Ex-Israeli generals target Netanyahu’s security image

Ben Sales

Asher Levi, a retired Israeli brigadier general, appears in a video by Commanders for Israel’s Security, a group of former generals who oppose Israeli Prime Minister Benjamin Netanyahu.

Asher Levi, a retired Israeli brigadier general, appears in a video by Commanders for Israel’s Security, a group of former generals who oppose Israeli Prime Minister Benjamin Netanyahu.

TEL AVIV (JTA) — Against a soundtrack of dramatic music, Israeli Prime Minister Benjamin Netanyahu lists his government’s security accomplishments, declaring over the shouts of opposition lawmakers that his Likud Party has stopped terrorists, stood up to Iran and secured Israel’s borders.

Released Wednesday, the video is the latest in a string of Likud campaign ads to hammer home a single message: When it comes to Israel’s security, no leader is as trustworthy as Netanyahu.

Israelis apparently agree. Polls show that on the defense issue, Israelis trust the prime minister more than his chief opponent, Isaac Herzog of the center-left Zionist Union.

Commanders for Israel’s Security is hoping to change that thinking. The group — a collection of 186 retired generals, including former chiefs of the Mossad and the Israel Defense Forces — says nothing would be worse for Israel’s defense than a Netanyahu victory in Tuesday’s election.

Members charge that Netanyahu missed a key opportunity to improve Israel’s security posture after the conflict in Gaza last year, and say he lacks the mettle to handle the dispute with the Palestinians and improve relations with the United States.

“Bibi in his whole life hasn’t made decisions, doesn’t initiate anything,” said Brig. Gen. (ret.) Asher Levi, using Netanyahu’s nickname. “At the end of Protective Edge we had an extraordinary chance to make some kind of regional pact with the Gulf states, Saudi Arabia and Egypt to fight Iran and extremist Islam. He didn’t do it.”

Despite his efforts to portray himself as the leader best poised to ensure the security of Israel, Netanyahu has had to fend off increasingly vocal criticism from former leaders of the defense establishment.

At a rally in Tel Aviv last week, Dagan issued a harsh rebuke of Netanyahu’s leadership before a crowd of 40,000. Yuval Diskin, the former director of the internal security service Shin Bet, has come out against Netanyahu’s handling of the Iranian nuclear threat and the Palestinian conflict. Former Shin Bet director Yaakov Peri, former IDF Intelligence Commander Amos Yadlin and former head of the IDF Southern Command Yoav Galant have all joined opposing parties ahead of the election.

“Israel is today at a low point unlike any since the state’s founding,” former Mossad director Shabtai Shavit says in a video released in late February by Commanders for Israel’s Security. “Eternal war is not a strategy.”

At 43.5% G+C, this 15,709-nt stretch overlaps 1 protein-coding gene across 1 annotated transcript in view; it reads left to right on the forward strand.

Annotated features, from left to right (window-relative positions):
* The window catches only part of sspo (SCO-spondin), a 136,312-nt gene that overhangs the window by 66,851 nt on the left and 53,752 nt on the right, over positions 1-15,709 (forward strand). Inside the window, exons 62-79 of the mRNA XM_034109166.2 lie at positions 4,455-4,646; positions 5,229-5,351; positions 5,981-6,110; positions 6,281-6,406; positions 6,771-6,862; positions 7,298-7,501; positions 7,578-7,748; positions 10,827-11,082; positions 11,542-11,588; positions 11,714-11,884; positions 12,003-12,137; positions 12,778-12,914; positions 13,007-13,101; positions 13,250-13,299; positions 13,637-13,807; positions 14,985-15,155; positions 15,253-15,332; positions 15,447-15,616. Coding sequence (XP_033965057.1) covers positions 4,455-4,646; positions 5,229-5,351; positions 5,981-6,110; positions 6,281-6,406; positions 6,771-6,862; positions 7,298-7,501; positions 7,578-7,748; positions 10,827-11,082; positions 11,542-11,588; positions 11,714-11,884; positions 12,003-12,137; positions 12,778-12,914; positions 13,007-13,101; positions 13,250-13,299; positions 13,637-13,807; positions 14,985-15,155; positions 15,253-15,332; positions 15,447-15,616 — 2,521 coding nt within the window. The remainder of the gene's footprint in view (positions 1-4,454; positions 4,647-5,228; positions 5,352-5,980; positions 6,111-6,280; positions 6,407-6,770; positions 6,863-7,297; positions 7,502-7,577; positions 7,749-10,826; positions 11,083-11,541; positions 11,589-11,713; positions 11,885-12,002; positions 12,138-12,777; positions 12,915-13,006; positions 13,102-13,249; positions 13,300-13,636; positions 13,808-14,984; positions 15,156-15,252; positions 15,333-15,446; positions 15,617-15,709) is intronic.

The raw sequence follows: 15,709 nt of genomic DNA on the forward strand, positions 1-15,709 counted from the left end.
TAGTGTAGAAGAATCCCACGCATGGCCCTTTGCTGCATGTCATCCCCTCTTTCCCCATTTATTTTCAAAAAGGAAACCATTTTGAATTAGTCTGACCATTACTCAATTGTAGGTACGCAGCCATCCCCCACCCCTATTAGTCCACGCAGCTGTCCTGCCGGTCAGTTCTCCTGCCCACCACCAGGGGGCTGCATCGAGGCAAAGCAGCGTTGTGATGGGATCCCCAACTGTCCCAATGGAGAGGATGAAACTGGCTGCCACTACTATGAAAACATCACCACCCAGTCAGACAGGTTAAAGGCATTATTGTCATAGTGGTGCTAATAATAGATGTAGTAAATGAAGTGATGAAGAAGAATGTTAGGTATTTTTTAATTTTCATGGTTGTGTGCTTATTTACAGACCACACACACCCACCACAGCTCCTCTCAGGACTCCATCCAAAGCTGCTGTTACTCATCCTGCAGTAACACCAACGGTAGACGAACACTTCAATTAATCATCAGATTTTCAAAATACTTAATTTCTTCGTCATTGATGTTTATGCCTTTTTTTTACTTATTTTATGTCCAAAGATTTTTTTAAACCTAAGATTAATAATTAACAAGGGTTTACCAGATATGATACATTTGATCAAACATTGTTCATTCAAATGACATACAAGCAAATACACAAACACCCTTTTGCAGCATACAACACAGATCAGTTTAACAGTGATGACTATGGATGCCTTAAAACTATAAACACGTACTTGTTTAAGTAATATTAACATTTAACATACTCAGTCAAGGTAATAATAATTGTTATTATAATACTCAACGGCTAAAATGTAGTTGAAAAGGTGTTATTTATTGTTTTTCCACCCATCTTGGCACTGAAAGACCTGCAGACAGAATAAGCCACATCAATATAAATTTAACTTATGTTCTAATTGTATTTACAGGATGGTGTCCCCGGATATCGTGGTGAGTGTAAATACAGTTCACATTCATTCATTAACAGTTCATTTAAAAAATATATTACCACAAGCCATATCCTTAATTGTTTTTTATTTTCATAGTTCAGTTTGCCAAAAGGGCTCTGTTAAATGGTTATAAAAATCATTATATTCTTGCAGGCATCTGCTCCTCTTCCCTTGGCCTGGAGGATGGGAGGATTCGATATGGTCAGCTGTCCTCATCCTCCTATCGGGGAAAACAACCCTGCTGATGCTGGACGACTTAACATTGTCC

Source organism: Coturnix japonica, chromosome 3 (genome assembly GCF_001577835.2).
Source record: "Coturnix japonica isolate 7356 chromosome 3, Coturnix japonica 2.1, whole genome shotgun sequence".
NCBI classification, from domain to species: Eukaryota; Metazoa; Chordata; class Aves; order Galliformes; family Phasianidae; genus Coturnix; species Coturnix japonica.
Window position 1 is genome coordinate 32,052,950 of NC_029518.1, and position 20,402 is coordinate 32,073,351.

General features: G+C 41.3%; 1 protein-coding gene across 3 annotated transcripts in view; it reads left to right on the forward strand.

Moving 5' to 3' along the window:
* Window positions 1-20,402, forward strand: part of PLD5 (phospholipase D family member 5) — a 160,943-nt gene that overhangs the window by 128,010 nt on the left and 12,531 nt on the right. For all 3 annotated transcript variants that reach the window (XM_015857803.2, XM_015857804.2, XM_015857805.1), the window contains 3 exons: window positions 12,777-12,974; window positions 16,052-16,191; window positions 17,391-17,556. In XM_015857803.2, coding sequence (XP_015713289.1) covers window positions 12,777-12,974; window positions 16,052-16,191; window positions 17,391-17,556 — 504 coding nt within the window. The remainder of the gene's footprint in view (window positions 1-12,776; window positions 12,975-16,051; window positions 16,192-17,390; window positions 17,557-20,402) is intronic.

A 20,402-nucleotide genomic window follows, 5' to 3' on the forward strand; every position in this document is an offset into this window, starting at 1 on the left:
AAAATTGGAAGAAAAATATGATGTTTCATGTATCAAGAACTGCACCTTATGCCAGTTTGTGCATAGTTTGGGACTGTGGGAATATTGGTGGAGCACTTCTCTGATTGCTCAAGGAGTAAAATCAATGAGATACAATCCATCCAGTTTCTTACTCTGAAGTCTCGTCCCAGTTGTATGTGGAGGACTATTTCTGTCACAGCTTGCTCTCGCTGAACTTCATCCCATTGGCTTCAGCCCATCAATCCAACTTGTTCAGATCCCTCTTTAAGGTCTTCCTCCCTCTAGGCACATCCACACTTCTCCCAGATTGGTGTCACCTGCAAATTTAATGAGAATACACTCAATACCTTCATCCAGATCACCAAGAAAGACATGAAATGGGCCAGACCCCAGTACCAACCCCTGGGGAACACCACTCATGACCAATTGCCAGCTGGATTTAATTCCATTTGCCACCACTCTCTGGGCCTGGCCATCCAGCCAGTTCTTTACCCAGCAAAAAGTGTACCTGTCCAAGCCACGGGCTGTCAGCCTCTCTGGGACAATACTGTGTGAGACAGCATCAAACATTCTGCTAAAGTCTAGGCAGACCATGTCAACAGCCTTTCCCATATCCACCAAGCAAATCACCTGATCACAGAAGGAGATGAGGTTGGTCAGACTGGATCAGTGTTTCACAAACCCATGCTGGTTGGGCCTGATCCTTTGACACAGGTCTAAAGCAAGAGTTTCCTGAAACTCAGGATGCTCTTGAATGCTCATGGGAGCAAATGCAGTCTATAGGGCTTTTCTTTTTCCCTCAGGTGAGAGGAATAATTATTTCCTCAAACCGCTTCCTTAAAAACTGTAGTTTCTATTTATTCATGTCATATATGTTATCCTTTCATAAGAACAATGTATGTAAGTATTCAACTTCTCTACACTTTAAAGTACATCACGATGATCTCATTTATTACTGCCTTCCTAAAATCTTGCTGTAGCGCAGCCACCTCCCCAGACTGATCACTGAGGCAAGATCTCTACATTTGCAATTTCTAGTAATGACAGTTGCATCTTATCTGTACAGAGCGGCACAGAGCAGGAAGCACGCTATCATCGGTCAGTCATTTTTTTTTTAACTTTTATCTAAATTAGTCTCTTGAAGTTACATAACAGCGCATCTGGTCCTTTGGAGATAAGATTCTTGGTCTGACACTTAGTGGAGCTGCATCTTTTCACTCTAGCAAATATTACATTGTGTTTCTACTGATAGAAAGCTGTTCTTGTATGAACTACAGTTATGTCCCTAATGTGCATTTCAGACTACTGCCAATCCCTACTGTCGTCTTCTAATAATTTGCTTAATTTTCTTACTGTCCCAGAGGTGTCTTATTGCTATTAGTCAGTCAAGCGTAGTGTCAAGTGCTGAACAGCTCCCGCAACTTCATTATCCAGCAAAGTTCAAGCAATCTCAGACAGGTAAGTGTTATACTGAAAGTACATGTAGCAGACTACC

The group came together last year to praise Netanyahu’s “level-headed leadership” in the Gaza conflict and urge him to leverage the cease-fire to convene a regional peace conference. When Netanyahu ignored their advice, the group turned on him.

Commanders for Israel’s Security says Israel needs to set a final border with the Palestinians, cooperate on common interests with Arab states and improve relations with the United States.

“The job of a prime minister is not just to win the next war but to prevent the next war,” Levi said. “Bibi is doing nothing with that. The only serious ally we have is the United States. Bibi Netanyahu has done everything to mess up relations with the United States.”

Likud has brought its own security credentials to bear in standing its ground against the generals. Defense Minister Moshe Yaalon, himself a former army general, said the group offered false hope “that always costs us in blood.” He further claimed that the anti-Netanyahu generals weren’t familiar with the particulars of Israel’s current security challenges.

“This secure calm isn’t a given,” Yaalon said at a news conference Wednesday. “It’s a function of responsible leadership and thoughtful policy. It’s not a result of inaction. It’s a result of much action. And they give us so many suggestions — why aren’t we negotiating? And then, when we do negotiate, they blame us unfairly.”

Despite its opposition to Netanyahu, the generals insist they are not a partisan group. It’s also unclear how much influence they hold over an electorate that polls show is more focused on socioeconomic issues.

“The sense of security is high, so the feeling is that Israel isn’t in immediate danger,” said Tamar Hermann, a senior fellow at the Israel Democracy Institute senior fellow and an expert on Israeli public opinion. “People think [Netanyahu] didn’t deal poorly with security, and it doesn’t seem to be the most important issue.”